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Northern Skies

The Sky This Month - July 2009

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Gary Boyle, Ottawa
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Wed, 2009/07/01

The Mighty Hercules

In mythology, Hercules was known for his amazing courage and great strength. It is said this Greek warrior killed a lion with his bare hands. In the night sky, Hercules is the slayer of Hydra and was given an alternative name of Engonasin, meaning "on his knees" or "the Kneeler". To star gazers and astronomers, the asterism of Hercules consists of a dozen stars. However, our celestial strong man lacks significant star brightness and would hard press to identify this asterism from major light polluted areas. The Kneeler is actually up side down with his head pointing to the south and looks like a lop sided letter ‘H’. No less than 7 extra solar planets have been found in this constellation. One of which is HD149026b

The Sky This Month - January 2009

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Written by Gary Boyle, Ottawa on
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Gary Boyle, Ottawa
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Thu, 2009/01/01

More Than A Dozen Beacons

People often ask, “when is a good time to look at the stars”. Of course I jokingly answer with a grin, “when it’s clear”. After the chuckles subside, I continue to state, “anytime of year – even winter”. The fear in their eyes when I mention the ‘W’ word, but yes it can be a great time to observe.

Each month has their special perks, such as spring time is great for galaxies or the summer’s Milky Way in all its glory which extends into the fall. Canadian winters can be brutal at times and that is the main driving force that locks people indoors from November to April. However if you dress for outdoor temperatures, you can enjoy a couple of hours looking up.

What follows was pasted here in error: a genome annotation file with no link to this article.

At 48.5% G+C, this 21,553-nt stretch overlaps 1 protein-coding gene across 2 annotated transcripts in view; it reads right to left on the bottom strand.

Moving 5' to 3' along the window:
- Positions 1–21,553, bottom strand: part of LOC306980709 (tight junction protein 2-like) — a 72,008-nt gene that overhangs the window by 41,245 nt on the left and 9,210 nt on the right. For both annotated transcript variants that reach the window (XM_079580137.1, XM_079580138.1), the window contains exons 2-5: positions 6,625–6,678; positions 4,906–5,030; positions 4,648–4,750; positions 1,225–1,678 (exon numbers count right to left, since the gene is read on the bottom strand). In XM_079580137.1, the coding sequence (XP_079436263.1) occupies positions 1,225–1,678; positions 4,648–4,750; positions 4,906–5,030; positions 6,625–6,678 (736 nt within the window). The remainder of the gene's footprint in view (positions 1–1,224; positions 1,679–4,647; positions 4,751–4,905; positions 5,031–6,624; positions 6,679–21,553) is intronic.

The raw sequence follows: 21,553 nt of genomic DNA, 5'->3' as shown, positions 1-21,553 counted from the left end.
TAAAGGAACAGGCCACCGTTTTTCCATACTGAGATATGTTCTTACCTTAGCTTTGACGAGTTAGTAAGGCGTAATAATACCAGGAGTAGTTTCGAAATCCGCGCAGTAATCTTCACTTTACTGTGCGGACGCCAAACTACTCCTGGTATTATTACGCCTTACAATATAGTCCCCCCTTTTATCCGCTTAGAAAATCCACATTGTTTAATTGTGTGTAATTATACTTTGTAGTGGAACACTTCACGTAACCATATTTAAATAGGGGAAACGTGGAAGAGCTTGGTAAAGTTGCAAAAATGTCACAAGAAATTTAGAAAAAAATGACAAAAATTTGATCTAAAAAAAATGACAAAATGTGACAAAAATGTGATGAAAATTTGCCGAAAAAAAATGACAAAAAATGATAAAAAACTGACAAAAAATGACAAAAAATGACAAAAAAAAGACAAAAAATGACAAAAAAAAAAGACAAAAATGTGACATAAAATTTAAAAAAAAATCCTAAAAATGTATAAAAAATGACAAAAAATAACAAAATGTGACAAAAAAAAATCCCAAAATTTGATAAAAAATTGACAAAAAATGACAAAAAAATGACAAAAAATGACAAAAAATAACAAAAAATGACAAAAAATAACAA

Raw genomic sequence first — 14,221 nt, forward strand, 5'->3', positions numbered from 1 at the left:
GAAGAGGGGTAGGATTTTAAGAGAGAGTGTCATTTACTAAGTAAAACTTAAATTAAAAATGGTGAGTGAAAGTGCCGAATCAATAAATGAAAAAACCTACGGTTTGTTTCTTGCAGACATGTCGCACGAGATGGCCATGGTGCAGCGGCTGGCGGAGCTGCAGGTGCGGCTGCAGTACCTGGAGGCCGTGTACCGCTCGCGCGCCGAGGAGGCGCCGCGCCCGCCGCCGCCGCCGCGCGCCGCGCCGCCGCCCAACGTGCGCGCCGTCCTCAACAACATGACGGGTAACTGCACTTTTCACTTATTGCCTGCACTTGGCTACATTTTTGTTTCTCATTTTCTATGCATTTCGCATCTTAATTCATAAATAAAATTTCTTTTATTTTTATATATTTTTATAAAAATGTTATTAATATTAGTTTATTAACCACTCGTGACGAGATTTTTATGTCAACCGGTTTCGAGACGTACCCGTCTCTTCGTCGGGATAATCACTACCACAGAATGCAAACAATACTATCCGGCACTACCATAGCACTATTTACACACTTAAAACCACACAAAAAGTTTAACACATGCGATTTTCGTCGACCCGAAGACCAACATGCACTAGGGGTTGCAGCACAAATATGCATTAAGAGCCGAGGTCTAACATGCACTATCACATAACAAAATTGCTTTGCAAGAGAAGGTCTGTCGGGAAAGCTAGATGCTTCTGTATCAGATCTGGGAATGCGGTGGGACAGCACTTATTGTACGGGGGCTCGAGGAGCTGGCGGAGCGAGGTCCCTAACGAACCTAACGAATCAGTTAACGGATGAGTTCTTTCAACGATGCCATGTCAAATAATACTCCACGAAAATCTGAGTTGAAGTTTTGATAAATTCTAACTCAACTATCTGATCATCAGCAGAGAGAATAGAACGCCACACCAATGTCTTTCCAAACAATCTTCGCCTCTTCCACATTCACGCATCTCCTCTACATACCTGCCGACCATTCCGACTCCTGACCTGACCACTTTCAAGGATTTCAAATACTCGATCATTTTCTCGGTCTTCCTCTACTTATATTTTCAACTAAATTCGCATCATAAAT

The Sky This Month - February 2009

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Written by Gary Boyle, Ottawa on
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Gary Boyle, Ottawa
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Wed, 2009/02/11

Giraffe of the North

Camelopardalis the giraffe, is one of those constellations that goes unnoticed for the most part. Lying close to Ursa Minor in the north, this constellation is circumpolar and is visible any time of year but lacks the WOW objects like those belonging to Orion, Andromeda.etc. Camelopardalis is spread over 757 square degrees of sky and is listed 18th in area. The Giraffe is home to 53 NGC objects, most of which are galaxies. As for bright stars, you would be out of luck. Most of its suns are in the fourth magnitude range.

The Sky This Month - December 2008

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Gary Boyle, Ottawa
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Mon, 2008/12/01

Night Of A 100 Clusters

This is the time of year when the Milky Way stretches overhead in all its glory. With Cygnus the Swan setting in the North West all the way east across the Milky Way to Orion the Hunter in the South East, the wealth of open clusters is staggering. Observing in December has its benefits.

The Sky This Month - December 2009

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Written by Gary Boyle, Ottawa on
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Gary Boyle, Ottawa
Post Date: 
Tue, 2009/12/01

Perseus The Hero

With sunset nice and early this time of year, one can begin observing after supper hour; just don’t forget to help with the dishes. Rising high in the north east is our Hero of the night. In last month’s article we saw how Perseus saved Andromeda moments before she was to meet her fate with the Sea Monster Cetus.

The Sky This Month - August 2008

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Written by Gary Boyle, Ottawa on